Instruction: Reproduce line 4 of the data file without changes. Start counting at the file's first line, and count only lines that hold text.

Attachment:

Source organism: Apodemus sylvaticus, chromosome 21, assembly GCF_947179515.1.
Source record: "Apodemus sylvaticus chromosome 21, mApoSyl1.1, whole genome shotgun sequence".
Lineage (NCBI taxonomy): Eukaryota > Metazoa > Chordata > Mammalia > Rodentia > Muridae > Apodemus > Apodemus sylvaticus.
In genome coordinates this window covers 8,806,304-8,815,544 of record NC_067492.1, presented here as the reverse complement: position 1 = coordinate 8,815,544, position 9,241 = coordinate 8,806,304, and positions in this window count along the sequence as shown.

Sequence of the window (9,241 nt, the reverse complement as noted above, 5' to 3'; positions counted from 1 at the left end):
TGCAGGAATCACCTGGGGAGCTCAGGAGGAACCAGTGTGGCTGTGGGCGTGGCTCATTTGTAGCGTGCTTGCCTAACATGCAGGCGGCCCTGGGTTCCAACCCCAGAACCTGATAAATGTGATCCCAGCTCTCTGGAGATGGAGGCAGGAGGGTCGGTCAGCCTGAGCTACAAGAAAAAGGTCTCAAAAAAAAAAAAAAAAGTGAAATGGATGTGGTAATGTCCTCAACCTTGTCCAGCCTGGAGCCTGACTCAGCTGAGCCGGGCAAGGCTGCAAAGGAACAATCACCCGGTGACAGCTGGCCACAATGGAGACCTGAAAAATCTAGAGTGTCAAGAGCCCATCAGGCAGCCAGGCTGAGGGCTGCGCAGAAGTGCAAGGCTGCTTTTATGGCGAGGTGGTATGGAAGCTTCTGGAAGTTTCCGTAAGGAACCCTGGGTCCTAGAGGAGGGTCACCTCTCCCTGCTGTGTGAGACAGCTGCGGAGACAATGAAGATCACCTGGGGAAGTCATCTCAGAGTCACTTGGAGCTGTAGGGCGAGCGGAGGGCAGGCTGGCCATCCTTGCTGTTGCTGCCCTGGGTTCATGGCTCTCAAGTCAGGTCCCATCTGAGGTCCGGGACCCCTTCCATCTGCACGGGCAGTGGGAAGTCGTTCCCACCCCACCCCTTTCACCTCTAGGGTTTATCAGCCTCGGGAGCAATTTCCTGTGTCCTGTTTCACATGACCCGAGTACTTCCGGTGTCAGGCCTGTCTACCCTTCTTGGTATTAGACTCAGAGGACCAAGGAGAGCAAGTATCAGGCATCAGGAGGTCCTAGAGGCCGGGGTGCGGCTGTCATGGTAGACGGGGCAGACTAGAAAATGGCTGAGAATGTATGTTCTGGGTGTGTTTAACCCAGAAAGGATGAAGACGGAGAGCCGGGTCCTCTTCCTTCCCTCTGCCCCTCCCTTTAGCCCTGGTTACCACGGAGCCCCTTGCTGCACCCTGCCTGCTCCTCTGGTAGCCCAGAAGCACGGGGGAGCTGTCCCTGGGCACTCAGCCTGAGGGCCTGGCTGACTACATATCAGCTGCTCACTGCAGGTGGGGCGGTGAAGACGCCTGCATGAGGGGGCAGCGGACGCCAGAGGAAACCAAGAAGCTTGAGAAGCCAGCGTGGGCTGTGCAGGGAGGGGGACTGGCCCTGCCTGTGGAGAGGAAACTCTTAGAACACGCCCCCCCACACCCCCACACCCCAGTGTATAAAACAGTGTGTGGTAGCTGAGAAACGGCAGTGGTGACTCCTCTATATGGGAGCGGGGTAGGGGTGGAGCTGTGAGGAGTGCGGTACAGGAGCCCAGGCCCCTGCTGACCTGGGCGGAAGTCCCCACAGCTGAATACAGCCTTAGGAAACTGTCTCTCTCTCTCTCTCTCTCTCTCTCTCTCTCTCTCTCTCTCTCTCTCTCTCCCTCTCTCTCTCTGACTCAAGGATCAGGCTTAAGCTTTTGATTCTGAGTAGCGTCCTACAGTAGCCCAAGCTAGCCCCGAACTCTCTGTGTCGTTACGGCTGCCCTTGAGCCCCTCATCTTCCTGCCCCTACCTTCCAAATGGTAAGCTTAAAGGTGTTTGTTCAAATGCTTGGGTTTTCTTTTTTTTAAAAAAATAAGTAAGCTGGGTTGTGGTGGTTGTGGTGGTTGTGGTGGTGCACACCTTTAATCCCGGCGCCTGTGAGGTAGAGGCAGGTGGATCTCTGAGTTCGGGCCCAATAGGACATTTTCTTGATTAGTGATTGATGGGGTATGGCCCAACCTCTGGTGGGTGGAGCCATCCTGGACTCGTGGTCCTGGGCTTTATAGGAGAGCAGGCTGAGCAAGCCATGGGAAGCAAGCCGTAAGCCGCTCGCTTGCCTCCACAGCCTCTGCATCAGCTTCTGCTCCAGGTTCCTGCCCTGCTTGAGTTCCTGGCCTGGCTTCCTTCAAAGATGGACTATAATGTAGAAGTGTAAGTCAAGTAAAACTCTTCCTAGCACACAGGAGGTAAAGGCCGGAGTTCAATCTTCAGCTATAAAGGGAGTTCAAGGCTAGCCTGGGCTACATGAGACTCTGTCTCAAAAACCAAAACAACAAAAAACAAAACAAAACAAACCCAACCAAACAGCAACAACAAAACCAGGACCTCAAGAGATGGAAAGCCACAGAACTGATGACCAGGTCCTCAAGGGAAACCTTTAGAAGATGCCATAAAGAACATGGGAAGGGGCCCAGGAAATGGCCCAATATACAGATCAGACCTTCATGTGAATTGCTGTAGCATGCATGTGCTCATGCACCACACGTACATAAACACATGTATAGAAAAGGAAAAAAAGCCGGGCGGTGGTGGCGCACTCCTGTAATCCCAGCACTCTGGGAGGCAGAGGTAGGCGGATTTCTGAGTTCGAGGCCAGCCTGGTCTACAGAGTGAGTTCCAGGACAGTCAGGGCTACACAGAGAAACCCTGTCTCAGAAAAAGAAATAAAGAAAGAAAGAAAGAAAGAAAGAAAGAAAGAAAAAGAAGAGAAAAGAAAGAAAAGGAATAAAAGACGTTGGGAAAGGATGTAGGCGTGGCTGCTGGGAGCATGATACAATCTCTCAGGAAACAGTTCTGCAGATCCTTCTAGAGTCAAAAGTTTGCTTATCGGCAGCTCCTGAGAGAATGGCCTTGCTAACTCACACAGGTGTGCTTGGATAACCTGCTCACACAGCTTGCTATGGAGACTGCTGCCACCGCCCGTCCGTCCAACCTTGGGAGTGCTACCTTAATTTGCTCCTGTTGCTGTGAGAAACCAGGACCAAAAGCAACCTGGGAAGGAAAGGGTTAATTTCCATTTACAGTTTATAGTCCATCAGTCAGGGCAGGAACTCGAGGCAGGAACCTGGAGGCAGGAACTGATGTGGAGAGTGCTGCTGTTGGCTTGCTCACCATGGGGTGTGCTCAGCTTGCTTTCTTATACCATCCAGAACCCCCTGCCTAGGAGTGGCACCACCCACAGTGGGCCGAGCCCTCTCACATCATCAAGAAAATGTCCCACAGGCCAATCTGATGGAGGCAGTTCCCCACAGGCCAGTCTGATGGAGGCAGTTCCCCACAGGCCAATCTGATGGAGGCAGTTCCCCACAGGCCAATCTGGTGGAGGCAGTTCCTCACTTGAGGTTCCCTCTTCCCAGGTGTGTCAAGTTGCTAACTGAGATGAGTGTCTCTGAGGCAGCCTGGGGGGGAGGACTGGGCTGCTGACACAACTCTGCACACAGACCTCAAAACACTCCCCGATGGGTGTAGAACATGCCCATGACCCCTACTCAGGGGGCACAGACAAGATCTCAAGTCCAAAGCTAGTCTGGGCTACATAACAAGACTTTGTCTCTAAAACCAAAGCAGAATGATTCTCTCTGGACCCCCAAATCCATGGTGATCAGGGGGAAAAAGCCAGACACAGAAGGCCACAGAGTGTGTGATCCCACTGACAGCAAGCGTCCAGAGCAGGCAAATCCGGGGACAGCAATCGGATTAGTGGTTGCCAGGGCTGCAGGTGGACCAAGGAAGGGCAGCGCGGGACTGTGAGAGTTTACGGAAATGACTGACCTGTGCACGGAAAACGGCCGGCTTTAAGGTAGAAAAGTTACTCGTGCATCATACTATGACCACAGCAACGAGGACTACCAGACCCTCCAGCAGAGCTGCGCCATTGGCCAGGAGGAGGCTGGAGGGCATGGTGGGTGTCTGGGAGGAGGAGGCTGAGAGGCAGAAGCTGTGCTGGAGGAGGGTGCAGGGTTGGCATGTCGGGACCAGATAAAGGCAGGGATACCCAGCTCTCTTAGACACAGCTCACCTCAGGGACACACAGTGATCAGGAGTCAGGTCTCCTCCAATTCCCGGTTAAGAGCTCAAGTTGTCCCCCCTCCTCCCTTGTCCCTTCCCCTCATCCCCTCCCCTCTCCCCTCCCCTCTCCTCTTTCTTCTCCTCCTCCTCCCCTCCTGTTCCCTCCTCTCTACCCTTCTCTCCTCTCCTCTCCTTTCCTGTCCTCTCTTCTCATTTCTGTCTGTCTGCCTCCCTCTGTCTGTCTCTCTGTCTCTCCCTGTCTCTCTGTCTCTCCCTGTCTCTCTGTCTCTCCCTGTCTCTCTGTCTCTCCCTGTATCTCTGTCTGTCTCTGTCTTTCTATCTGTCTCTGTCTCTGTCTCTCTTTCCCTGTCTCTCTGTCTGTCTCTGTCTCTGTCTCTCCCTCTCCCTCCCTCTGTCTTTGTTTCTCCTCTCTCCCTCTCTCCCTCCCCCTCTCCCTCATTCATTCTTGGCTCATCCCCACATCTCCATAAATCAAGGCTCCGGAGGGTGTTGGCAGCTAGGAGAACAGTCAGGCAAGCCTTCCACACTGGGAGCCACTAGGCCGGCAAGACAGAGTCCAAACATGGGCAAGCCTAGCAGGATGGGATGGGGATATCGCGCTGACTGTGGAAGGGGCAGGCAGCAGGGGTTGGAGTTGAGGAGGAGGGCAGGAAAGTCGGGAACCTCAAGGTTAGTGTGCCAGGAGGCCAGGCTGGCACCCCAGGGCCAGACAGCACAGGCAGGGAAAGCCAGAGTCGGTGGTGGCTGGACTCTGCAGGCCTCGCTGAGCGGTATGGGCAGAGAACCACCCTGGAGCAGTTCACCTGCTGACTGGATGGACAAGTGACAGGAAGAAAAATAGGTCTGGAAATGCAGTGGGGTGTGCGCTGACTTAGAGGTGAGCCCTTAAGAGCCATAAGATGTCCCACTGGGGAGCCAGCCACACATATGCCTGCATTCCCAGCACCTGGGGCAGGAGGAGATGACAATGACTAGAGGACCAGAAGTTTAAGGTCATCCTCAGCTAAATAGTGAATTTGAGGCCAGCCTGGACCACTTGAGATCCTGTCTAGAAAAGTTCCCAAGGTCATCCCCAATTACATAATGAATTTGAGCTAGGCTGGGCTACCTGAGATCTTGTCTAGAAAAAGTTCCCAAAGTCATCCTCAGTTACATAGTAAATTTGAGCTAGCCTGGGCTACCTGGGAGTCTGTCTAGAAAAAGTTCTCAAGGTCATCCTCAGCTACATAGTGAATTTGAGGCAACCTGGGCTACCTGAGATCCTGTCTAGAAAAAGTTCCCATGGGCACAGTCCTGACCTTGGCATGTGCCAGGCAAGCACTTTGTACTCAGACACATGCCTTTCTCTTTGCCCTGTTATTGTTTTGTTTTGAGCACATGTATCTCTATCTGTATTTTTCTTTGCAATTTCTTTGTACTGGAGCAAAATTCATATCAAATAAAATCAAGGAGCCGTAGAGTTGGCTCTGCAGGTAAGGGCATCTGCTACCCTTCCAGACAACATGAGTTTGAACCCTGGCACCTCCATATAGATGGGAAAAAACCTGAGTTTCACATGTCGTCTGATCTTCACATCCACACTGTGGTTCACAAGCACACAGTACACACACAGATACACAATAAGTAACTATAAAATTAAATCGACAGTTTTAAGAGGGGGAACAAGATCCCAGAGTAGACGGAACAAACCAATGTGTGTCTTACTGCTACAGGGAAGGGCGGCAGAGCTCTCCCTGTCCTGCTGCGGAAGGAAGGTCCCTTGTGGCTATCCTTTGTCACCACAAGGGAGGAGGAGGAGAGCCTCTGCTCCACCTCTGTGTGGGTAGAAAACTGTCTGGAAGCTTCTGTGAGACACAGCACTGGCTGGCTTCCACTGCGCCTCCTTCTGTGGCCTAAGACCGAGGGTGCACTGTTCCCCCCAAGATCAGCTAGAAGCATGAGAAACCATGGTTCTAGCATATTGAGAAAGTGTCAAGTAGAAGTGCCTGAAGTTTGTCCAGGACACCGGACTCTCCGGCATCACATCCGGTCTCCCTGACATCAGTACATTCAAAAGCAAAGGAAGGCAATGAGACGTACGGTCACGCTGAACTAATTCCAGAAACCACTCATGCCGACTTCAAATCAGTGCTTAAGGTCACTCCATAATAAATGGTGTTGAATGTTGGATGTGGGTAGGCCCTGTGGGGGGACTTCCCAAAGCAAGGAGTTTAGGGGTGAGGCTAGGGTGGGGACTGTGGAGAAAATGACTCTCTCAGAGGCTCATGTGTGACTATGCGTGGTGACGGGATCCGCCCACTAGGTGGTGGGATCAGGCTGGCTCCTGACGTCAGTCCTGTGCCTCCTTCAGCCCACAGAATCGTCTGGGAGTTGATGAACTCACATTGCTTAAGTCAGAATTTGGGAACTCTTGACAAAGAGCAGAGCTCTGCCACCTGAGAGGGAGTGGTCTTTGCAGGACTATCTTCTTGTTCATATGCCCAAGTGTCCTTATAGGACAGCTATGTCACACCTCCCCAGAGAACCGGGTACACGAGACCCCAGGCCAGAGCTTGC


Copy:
In genome coordinates this window covers 8,806,304-8,815,544 of record NC_067492.1, presented here as the reverse complement: position 1 = coordinate 8,815,544, position 9,241 = coordinate 8,806,304, and positions in this window count along the sequence as shown.